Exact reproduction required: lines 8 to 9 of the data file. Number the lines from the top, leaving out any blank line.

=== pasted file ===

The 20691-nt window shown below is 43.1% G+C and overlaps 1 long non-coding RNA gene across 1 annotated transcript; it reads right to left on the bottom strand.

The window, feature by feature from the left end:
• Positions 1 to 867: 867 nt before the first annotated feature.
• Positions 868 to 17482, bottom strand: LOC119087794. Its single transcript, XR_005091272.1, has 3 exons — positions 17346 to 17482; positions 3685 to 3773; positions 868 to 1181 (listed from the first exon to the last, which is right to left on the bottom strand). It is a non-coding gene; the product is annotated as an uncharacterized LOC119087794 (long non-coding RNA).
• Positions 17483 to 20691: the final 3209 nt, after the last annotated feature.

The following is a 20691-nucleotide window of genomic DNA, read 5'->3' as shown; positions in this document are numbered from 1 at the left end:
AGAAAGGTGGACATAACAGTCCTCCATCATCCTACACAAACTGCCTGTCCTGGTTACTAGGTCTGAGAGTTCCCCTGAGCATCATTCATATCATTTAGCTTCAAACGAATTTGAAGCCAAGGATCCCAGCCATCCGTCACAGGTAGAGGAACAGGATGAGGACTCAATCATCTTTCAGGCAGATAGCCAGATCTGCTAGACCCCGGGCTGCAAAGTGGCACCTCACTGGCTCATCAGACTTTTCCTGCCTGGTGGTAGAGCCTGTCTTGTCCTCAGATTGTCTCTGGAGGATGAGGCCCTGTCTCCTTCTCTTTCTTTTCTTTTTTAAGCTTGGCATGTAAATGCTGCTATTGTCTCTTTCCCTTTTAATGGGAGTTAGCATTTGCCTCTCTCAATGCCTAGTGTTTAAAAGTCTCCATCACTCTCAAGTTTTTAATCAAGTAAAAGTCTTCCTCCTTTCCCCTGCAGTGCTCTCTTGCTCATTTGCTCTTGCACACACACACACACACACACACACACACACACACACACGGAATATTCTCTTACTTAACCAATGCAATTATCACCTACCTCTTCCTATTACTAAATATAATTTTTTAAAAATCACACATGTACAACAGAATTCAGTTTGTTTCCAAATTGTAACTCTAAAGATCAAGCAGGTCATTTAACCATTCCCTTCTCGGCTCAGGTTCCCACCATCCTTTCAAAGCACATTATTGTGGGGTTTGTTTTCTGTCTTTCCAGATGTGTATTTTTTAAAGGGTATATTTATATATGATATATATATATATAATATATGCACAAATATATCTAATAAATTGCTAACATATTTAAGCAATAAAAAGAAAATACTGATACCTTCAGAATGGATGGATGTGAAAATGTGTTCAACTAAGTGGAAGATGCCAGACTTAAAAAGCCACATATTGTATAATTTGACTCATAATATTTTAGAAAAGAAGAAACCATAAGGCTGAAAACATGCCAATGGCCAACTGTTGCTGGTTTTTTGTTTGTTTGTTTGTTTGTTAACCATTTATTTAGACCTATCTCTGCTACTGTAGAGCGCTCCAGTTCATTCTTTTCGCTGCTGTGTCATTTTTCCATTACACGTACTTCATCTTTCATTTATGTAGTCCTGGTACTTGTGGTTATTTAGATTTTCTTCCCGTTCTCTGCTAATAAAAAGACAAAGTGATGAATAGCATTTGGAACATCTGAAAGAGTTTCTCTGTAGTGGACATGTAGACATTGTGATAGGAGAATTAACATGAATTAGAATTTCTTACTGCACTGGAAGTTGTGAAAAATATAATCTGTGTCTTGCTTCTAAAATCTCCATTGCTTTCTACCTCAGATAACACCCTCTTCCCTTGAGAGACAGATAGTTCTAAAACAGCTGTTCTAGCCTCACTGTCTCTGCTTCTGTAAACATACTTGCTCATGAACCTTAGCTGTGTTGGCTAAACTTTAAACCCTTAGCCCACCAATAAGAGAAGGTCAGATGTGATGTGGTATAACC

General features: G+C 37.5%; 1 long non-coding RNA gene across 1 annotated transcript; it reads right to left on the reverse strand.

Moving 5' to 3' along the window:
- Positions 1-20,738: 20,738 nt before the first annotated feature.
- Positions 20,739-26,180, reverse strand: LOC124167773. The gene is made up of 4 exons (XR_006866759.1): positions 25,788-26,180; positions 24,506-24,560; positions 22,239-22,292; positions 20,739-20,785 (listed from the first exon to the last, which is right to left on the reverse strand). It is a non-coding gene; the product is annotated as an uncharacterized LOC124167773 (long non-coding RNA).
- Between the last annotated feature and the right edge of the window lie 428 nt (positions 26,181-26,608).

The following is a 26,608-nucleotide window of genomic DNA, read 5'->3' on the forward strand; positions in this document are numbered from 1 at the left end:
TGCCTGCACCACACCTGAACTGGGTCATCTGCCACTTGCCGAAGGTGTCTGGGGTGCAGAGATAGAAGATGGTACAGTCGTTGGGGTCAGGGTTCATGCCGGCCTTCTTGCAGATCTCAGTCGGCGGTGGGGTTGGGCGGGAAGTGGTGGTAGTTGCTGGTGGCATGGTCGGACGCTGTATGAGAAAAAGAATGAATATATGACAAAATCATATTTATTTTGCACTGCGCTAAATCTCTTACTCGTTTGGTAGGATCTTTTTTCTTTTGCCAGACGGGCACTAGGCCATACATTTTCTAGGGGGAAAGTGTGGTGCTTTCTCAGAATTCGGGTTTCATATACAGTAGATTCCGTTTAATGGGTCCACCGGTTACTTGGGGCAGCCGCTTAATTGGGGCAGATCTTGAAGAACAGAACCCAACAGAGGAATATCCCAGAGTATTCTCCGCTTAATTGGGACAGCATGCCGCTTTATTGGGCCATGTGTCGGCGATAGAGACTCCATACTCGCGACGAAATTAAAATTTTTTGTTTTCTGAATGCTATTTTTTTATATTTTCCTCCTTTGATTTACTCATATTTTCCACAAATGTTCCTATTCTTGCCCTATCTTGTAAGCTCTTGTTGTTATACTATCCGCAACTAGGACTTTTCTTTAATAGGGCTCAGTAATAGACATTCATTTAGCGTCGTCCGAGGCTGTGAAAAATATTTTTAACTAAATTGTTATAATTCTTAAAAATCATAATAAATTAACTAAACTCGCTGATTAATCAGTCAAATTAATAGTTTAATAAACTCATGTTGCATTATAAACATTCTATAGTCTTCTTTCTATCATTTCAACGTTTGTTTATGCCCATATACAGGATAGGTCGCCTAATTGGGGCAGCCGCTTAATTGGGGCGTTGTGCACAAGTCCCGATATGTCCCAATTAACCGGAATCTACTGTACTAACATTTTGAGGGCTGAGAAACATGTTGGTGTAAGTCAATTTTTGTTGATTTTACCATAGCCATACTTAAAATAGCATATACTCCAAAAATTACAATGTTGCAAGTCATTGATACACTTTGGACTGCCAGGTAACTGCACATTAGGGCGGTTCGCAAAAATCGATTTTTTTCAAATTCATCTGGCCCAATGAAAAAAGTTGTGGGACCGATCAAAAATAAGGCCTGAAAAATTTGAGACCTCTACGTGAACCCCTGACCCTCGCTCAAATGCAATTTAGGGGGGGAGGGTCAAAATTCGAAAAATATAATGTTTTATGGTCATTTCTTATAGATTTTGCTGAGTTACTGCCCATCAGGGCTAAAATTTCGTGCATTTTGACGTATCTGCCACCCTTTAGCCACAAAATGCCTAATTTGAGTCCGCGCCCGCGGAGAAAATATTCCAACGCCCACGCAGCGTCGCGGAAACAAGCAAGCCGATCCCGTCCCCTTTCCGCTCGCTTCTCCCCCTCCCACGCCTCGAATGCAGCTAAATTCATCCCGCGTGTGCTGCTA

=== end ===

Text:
General features: G+C 37.5%; 1 long non-coding RNA gene across 1 annotated transcript; it reads right to left on the reverse strand.

Moving 5' to 3' along the window: